Sunburst Diving Beetle

sunburst diving beetles

This pretty beetle swims in groups and is brightly colored to advertise bad taste. It is streamlined, has powerful oar-like hind legs for propulsion, and steers with its short forelegs. Like many aquatic insects, it carries surface air beneath its wings to breathe under water. It can also fly!

Red-Eyed Assassin Bug

red eyed assassin bug

Assassin bugs have piercing-sucking mouthparts used to impale prey or enemies and
inject venom. The red eye-like spots on this insect’s wings serve to warn enemies of its
painful bite.

Jade-headed Buffalo Beetle

jade headed buffalo beetle2

This beautiful beetle is attracted to fermenting fruit and often feeds in groups. The male has a small forked horn used to push rivals away from food and mates. The female is a bit smaller and hornless. Eggs are laid in the ground and the white, soft-bodied grubs, or larvae, burrow and feed in rotten wood and other detritus.

Hissing Cockroach


A loud hiss is enough to frighten away most predators. When disturbed, this fascinating roach hisses by forcibly expelling air from the spiracles or breathing pores on its first abdominal segment. Unlike many roaches, it is flightless and crawls rather than runs. The female gives live birth to many young.

Grey Bird Grasshopper

Grey-bird hopper (7) web

This grasshopper is a powerful jumper, strong flier, and camouflaged to blend with the ground at rest. It also is a prolific breeder and distantly related to the African migratory ‘locusts’ that sometimes form large destructive swarms. No wonder it has been so successful in our bird-eat-bug world!

Green-leaf Cockroach


This little green roach is camouflaged to look like a small-lobed plant leaf. It is a strong flier and fast runner, and is thus, difficult for predators to catch.

Giant Water Bug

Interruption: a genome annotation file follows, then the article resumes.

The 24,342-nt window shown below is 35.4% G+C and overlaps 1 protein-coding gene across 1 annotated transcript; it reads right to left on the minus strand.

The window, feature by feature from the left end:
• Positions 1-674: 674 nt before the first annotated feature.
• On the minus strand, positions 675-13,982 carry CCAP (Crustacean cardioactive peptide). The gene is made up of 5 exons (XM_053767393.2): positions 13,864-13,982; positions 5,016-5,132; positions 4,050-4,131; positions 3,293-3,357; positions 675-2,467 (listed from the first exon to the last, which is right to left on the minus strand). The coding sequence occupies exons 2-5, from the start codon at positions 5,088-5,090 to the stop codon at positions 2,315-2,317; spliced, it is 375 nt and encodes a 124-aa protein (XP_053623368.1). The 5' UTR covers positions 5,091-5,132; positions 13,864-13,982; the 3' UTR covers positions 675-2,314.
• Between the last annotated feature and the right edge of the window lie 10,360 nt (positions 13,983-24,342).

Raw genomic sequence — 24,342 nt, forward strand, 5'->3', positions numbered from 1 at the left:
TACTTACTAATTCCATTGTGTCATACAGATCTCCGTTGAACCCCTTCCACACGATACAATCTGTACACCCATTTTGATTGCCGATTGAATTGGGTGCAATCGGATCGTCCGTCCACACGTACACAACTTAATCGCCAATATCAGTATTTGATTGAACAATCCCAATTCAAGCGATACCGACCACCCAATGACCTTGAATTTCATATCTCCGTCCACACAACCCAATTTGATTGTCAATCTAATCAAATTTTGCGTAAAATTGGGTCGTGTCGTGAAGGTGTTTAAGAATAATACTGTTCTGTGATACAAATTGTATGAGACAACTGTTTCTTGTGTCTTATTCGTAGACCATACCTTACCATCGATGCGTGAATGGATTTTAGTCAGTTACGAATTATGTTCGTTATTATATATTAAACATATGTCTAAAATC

giant water bug

Daddy does the babysitting! After the female lays eggs on the male’s back, it is then his job to clean and aerate the eggs, and carry them to safety when threatened. This insect breathes at the surface or from an air bubble held under its wings when submerged, somewhat like a tiny SCUBA diver.

Giant Walking Stick

walking stick

The giant walking stick is one of the longest walking sticks. The adult female, with outstretched forelegs, spans over 15 inches! Worldwide, there are more than 2,500 closely related species, though some look more like leaves than sticks. Almost all use camouflage to fool insect-eating predators.

Giant Spiny Leaf Insect


In this sexually dimorphic species, the female is green or yellow and leaf-shaped, while the male is brown and looks like a dead curled leaf. Both have sharp body spines and can painfully clamp nosy predators with their spiny hind legs. Eggs are laid in the ground and take about a year to hatch.

Giant Jumping Stick

giant jump web

Is this insect a walking stick? Take a closer look at the hind legs—they’re modified for jumping. It actually is a stick-like grasshopper! The large bulging eyes sitting high atop the bizarre head undoubtedly provide a panoramic view of its surroundings, and approaching predators.